Tom-tom­ming wel­fare schemes, de­vel­op­ment projects and an NTR biopic, Naidu pre­pares to face the elec­tions alone

India Today - - STATES - By Amar­nath K. Menon

Show­er­ing ben­e­fits on back­ward classes and pro­ject­ing him­self as the sole in­her­i­tor of the NTR legacy, Nara Chan­drababu Naidu is pulling out all the stops to re­tain power in his state. After his Tel­ugu De­sam Party’s al­liance with the Congress failed to de­liver in the re­cent Te­lan­gana elec­tion, his party plans to go it alone in the si­mul­ta­ne­ous polls to the 175 assem­bly seats and 25 Lok Sabha seats in the state. Naidu is look­ing at it in the larger con­text of “sav­ing the na­tion from the BJP”.

As his co-brother Dag­gu­bati Venkateswara Rao de­cided to sup­port the ri­val YSR Congress, Naidu was back to hark­ing on the glory of his fa­ther-in­law and TDP founder N.T. Rama Rao. On Jan­uary 27, a book by two re­tired civil ser­vants was re­leased, a fort­night after the first part of a biopic—NTR: Kathanayakudu—hit the screens. The sec­ond part, NTR: Ma­hanayakudu, will be re­leased soon. NTR’s son N. Balakr­ishna, who plays his fa­ther, has fi­nanced the film. How­ever, the re­sponse at the box of­fice has been tepid so far.

An­a­lysts say Naidu needs all the gim­micks he can find to fight the NDA, which he ac­cuses of “be­tray­ing the state”. The chief min­is­ter is also bank­ing on the im­pact of the schemes ini­ti­ated by him to build what he calls ‘Sun­rise Andhra Pradesh’. His ri­vals, on the other hand, say that in­vok­ing the legacy of the fa­mously anti-Congress NTR, may boomerang and the in­ten­tion be­hind such a move is only to el­e­vate Naidu’s son Nara Lokesh in the party.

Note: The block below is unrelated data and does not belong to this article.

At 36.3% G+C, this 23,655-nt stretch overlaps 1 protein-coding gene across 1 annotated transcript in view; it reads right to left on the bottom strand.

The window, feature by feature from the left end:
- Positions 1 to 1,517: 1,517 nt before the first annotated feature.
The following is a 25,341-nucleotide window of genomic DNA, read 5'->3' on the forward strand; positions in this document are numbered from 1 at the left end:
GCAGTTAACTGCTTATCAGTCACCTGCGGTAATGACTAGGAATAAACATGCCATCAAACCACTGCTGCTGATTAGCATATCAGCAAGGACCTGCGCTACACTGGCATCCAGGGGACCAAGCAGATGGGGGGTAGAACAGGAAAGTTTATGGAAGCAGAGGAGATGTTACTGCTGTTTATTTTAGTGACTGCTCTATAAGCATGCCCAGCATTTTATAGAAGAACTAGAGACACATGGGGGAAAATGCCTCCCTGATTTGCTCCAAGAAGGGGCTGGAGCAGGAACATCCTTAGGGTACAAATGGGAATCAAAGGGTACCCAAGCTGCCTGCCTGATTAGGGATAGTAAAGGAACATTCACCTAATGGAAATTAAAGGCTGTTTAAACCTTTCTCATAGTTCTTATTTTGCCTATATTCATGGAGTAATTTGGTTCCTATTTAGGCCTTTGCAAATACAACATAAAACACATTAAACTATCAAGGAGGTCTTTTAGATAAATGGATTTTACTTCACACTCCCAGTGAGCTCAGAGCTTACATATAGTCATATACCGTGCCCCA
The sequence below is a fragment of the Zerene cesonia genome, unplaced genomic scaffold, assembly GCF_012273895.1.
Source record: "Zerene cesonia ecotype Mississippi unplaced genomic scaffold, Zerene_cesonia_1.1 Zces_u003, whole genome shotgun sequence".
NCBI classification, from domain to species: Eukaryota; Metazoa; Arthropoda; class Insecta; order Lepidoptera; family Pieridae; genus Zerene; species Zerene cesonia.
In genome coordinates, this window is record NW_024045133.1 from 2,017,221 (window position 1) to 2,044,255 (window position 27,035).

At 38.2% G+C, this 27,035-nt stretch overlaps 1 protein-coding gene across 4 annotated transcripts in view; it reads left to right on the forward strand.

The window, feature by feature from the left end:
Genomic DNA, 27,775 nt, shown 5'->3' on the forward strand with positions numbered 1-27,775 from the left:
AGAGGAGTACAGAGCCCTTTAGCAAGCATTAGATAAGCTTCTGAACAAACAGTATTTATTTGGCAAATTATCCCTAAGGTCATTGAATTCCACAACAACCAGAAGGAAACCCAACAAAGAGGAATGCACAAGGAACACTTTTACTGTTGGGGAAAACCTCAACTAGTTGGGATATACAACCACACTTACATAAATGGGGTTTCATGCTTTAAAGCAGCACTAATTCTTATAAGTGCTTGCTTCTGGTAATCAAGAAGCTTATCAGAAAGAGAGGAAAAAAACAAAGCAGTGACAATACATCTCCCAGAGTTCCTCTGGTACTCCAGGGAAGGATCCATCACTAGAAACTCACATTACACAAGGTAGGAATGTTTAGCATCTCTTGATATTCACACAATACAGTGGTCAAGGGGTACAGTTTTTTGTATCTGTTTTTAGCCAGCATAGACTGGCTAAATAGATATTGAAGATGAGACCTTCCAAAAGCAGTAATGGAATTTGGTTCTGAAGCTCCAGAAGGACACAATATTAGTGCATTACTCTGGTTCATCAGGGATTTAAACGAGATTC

Co­in­cid­ing with the re­lease of NTR’s biopic, Naidu un­veiled a py­lon mark­ing the con­struc­tion of a five mil­lion tonne ca­pac­ity pa­per mill at Ravuru. For­eign di­rect in­vest­ment of Rs 24,500 crore for the project is said to be the big­gest sum for any such project in In­dia. He also laid the foun­da­tion stone for the Ra­maya­p­at­nam port, the 15th in the state. Naidu is to make fresh an­nounce­ments of what his gov­ern­ment is to of­fer to dif­fer­ent sec­tions, un­mind­ful of its im­pact on the state’s fi­nances. He has al­ready an­nounced the dou­bling of old-age pen­sions from Rs 1,000 and a grant of Rs 10,000 to women’s self-help groups.

On Jan­uary 22, he an­nounced five per cent reser­va­tion for Ka­pus out of the 10 per cent quota for the eco­nom­i­cally weaker sec­tions pro­vided by the Cen­tre. This is to woo sec­tions of the Ka­pus, who may sup­port Pawan Kalyan’s Jana Sena. The Jana Sena and the BJP were the TDP’s al­lies in 2014. This will be the first time that the TDP will face an elec­tion with­out a poll ally. The YSRC, the Congress and the BJP will also go it alone. The main fight, how­ever, will be be­tween the TDP and the YSRC. But much of Naidu’s cam­paign is di­rected against Prime Min­is­ter Naren­dra Modi for not grant­ing spe­cial cat­e­gory sta­tus to Andhra. Modi, on his part, has mocked Naidu for push­ing the state into the ‘sun­set’ to see his ‘son rise’. Calling NTR a ‘true icon of Tel­ugu pride’, Modi has said, “his son-in-law (Naidu) has bowed his head be­fore the Congress to save his chair”. Coun­ter­ing this, Naidu has said, “Modi is afraid that Andhra Pradesh will sur­pass Gu­jarat in de­vel­op­ment.”

An­a­lysts, how­ever, say that a zeal for de­vel­op­ment may not be enough. Cha­lasani Srini­vas, pres­i­dent of the Andhra Pradesh In­tel­lec­tu­als Fo­rum, says, “The NTR charisma is a help, but un­less Naidu changes his pri­or­i­ties—from brain­storm­ing ses­sions to un­der­stand­ing the com­mon man’s prob­lems, it will be dif­fi­cult for him to come back.”


WAR CRY Naidu ad­dress­ing the Jayho rally on Jan­uary 27

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